Bulls Beware: Bond Action Casts Doubt on Stock Rally
As stocks heap egg on the faces of the bears, the bond market is still not on board with equity market gains.
By Michael Kahn
I have been on the wrong side of the stock market this month, but even now, after a 12% rally, I am not ready to cave.
Strangely comforted by the John Maynard Keynes observation that “markets can remain irrational longer than you can remain solvent,” all I can do is continue to read the evidence that the market provides. This time, however, it is the bond market that is offering the signals.
If the stock rally that began in February is more than just a response to extreme pessimism that gave way to a short-covering rally, we have to ask why Treasury bonds are still in a long-term bull market.
The pullback since bonds peaked and stocks bottomed was significant, but little or no money flowed out of the iShares 20+ Year Treasury Bond exchange-traded fund according to the on-balance volume study (see Chart 1).
On-balance volume keeps track of volume on up-days minus volume on down-days and serves as a proxy for both demand and money flows. While prices are down and yields are up since early February, on-balance volume is more or less where it was before.
Further, the ETF continues to trade above its 50-day moving average and is still well above a trendline drawn from the major December 2014 low. And now, it shows signs that it is ready to break out to the upside from its February-March correction.
Utilities stocks concur. Despite the Treasury market pullback, the dividend-rich Dow Jones Utility Average poked its head above its January 2015 peak to set fresh all-time highs.
And while the Utilities Select Sector SPDR ETFhas not yet moved through resistance to an all-time high of its own, its on-balance volume profile could not be any stronger (see Chart 2). This indicator moved higher throughout much of last year’s choppy trading and exploded to the upside this year.
For whatever reason, utilities remain a strong sector without becoming overbought or even creating excessive optimism.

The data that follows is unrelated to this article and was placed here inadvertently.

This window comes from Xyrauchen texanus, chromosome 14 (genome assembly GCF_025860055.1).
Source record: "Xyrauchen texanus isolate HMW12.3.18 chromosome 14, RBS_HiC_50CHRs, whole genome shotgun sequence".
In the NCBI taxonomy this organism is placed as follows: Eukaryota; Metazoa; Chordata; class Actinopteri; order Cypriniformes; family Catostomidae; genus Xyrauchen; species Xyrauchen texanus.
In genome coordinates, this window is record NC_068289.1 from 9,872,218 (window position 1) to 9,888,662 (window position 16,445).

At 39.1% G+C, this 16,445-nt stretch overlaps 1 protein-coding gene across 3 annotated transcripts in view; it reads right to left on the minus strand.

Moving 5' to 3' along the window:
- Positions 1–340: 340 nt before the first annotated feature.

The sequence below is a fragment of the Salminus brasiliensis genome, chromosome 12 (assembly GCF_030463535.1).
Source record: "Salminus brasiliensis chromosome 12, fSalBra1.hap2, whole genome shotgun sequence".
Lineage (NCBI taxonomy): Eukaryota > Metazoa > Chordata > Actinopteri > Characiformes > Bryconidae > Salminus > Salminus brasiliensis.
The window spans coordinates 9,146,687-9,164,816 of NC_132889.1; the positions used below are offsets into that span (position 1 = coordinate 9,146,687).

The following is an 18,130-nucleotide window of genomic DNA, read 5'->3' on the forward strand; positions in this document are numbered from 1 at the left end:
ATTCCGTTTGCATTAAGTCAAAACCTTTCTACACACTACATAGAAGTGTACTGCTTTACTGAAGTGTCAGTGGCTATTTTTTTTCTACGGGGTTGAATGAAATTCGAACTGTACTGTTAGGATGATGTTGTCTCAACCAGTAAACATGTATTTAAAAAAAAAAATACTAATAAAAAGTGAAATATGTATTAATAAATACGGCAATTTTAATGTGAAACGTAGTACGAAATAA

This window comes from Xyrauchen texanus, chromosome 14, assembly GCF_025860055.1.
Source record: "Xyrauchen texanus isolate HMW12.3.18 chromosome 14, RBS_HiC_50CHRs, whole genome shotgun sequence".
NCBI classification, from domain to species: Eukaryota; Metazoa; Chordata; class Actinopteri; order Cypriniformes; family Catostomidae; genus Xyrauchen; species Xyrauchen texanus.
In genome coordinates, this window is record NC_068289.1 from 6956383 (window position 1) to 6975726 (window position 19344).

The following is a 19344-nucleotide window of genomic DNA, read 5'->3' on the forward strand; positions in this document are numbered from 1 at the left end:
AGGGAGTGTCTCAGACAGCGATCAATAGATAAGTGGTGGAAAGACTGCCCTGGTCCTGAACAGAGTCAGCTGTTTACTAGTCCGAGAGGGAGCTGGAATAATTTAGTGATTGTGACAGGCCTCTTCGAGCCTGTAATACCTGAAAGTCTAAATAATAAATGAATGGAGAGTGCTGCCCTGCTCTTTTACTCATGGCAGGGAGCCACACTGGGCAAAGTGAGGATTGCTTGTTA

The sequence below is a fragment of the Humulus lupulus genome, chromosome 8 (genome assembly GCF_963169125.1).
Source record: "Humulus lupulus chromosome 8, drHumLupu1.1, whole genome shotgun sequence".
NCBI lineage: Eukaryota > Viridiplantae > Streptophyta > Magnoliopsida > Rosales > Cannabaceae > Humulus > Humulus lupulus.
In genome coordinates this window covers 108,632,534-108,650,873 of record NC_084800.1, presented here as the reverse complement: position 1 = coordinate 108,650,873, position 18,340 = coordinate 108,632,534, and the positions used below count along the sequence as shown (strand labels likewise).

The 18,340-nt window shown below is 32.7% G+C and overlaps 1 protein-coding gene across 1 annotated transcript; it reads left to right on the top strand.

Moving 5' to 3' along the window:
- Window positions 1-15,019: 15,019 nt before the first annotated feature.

It may seem that this sector is stretched to the upside and in danger of a reversal, but long-term signs such as momentum and trend tell us this is still a healthy bull market.
Within the bond market we can compare the performances of high quality and low quality, aka junk, corporate bonds. Corporate bonds, especially of the junk variety, have been very stock-like in their trading for several years. They rally when investors feel frisky and are willing to take bigger risks. Treasury bonds often moved in the opposite direction due to their lower yields and more defensive profile.
By looking at a performance ratio within the corporate bond market, we can get a feel for investor risk desires. Right now, the ratio of the iShares iBoxx $ High Yield Corporate Bond ETF to the iShares iBoxx $ Investment Grade Corporate Bond ETF is still below its most relevant trendline from last year’s peak (see Chart 3).
Granted, it has held near the trendline for several weeks and still can break out to the upside, but that
has not happened yet. And even if it does, the 200-day average of the ratio is not far above. In other words, the performance of junk bonds relative to quality corporate bonds faces strong technical resistance. That suggests that the recent rally was more of a reversion to the mean than anything else.
A strong Treasury bond market and a continued downtrend in investor desire to take on too much risk suggest the bond market knows something the stock market may not. Strong breadth in the stock market, as I covered last week, is certainly not bearish, but when we look at the total picture of the financial markets there is still reason to worry.